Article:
Should you post that you’re #OpenToWork? A tale of two labor markets

Job seekers face a dilemma when choosing whether to mark themselves as #OpenToWork on LinkedIn.

On one hand, it sends a clear and useful signal to recruiters. On the other hand, the badge can lump you with a crowd of people who are more likely to be unemployed or unhappy with their jobs, which could be seen as a negative sign — you know, a version of the quote often attributed to Groucho Marx: I don’t want to belong to any club that would accept me as a member.

If you’re a software engineer who’s on the market, should you list yourself as #OpenToWork? Does doing so send a negative signal? And with the recent deluge of layoffs at tech companies, has the meaning of #OpenToWork changed? We decided to find out.

We aggregated pass/fail rates from mock and real interviews and cross-referenced them with whether users marked themselves as #OpenToWork on their LinkedIns.

The setup

Our site is an interview practice platform and a tech recruiting marketplace. Engineers use us for mock interviews and companies use us to hire top performers. In our lifetime, we’ve hosted over 100,000 technical interviews, split between mocks and real ones. To test whether listing yourself as #OpenToWork is a good thing to do, we aggregated pass/fail rates in the interviews our users did and cross-referenced them with whether users marked themselves as #OpenToWork on their LinkedIns. We also made sure to check their LinkedIns twice: once in early 2021, when there were practically no tech layoffs, and again in early 2023, in the wake of the worst round of tech layoffs since 2001.

Why did we check twice? Economic theory suggests that the people laid off or searching for a job in boom times are different from those laid off in a recession. If you are let go or cannot find a job when companies are flush, it might be that you were laid off for performance reasons or can never get past a screening call. On the other hand, someone who suffered from an across-the-board layoff in a time of economic crisis could be perfectly capable, just a casualty of macroeconomic forces.

We found that being #OpenToWork is far more common now. Among the over 10,000 people that we had LinkedIn data for, only 1.4% had the badge in 2021 compared to 4.2% in the first quarter of 2023.

The results

How do these two cohorts of #OpenToWork engineers perform?

We found that being #OpenToWork was a negative signal for those who had it up in 2021, a boom time for tech hiring. The chart below shows the percentage of people who passed their interviews — our summary measure of candidate performance. On average, about 51 percent of candidates pass their interviews. In contrast, those with #OpenToWork badges in 2021 were fully 7 percentage points below that, at 44%.

A bar chart showing percent hirability on the y-axis and jobseeking cohort on the x-axis.

Image Credits: Aline Lerner/Maxim Massenkoff

The finding confirms that there can be negative selection among job seekers. Being upfront about looking for a job — at least in 2021 — was indeed a bad sign.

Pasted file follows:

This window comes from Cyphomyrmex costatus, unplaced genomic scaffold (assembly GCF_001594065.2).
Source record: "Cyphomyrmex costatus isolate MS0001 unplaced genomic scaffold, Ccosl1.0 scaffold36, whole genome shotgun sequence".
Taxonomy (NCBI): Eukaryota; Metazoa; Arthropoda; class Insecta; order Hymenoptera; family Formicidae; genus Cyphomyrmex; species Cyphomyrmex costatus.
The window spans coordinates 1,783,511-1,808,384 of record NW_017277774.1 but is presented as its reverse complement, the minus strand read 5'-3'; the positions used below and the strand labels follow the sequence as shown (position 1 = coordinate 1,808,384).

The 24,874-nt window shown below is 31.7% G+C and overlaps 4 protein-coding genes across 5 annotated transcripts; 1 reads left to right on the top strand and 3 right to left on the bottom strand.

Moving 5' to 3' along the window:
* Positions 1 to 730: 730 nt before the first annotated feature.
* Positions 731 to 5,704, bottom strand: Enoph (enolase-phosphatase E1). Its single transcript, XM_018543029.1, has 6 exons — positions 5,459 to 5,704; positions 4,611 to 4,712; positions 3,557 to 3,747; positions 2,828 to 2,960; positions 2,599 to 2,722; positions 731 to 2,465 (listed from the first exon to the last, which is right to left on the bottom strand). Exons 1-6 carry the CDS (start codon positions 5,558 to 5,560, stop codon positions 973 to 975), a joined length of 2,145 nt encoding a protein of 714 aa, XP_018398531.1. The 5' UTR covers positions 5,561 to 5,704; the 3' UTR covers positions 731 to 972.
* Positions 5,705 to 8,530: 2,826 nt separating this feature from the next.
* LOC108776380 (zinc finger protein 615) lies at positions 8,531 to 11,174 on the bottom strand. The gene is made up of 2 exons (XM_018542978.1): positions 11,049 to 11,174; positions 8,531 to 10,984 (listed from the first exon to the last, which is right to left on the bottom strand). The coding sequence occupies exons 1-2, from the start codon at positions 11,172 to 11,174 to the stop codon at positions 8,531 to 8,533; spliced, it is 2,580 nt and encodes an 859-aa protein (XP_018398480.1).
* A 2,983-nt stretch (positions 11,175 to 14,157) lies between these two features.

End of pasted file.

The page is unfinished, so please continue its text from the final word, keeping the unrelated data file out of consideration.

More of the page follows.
But strikingly, this result flips in present times. Engineers who are currently #OpenToWork are actually positively selected relative to everyone else. Listing yourself as #OpenToWork is a good sign in these rough times: Fifty-six percent of engineers tagged as #OpenToWork passed their interviews, five percentage points more than average. The difference in these effects is highly statistically significant. And we get the same results when we leave out anyone who has worked at a FAANG company — in case the recent layoffs simply flooded the market with engineers from those top-tier companies.


Anecdotally, we’ve heard that layoffs in 2022 and 2023, especially at large companies, were not performance based. In many cases, the people who were hired last were the first on the chopping block. In some cases, entire teams were cut — if a team’s product wasn’t close enough to revenue, they ended up on the chopping block, independently of how strong the engineers on that team actually were.

We were excited to see that this anecdotal perception held up in the data.

That said, people who are #OpenToWork have not necessarily been laid off. In uncertain times, it’s more common for workers to be openly searching for jobs. The macroeconomic forces could normalize a more aggressive on-the-job search, which might also pull more talented — but still employed — people into checking #OpenToWork.

Regardless of layoff composition, in boom times openly searching for a job can be a negative signal. But during downturns, the rules change, and openly looking for work becomes much more “normal.”

The signal to managers is clear: Right now, good workers are out there looking for jobs. The #OpenToWork tag should no longer send a negative signal. While hiring has slowed across many tech companies, those with the budget will find a better pool to choose from, and those who were laid off in late 2022/early 2023 might be among the most impressive candidates.

If you’re a candidate, though we wouldn’t go as far as recommending that you list yourself as #OpenToWork, because of potential residual bias associated with that tag, we would encourage you to feel no shame about having been impacted by layoffs.

The data is clear, after all — the pool of engineering job seekers has never been more talented.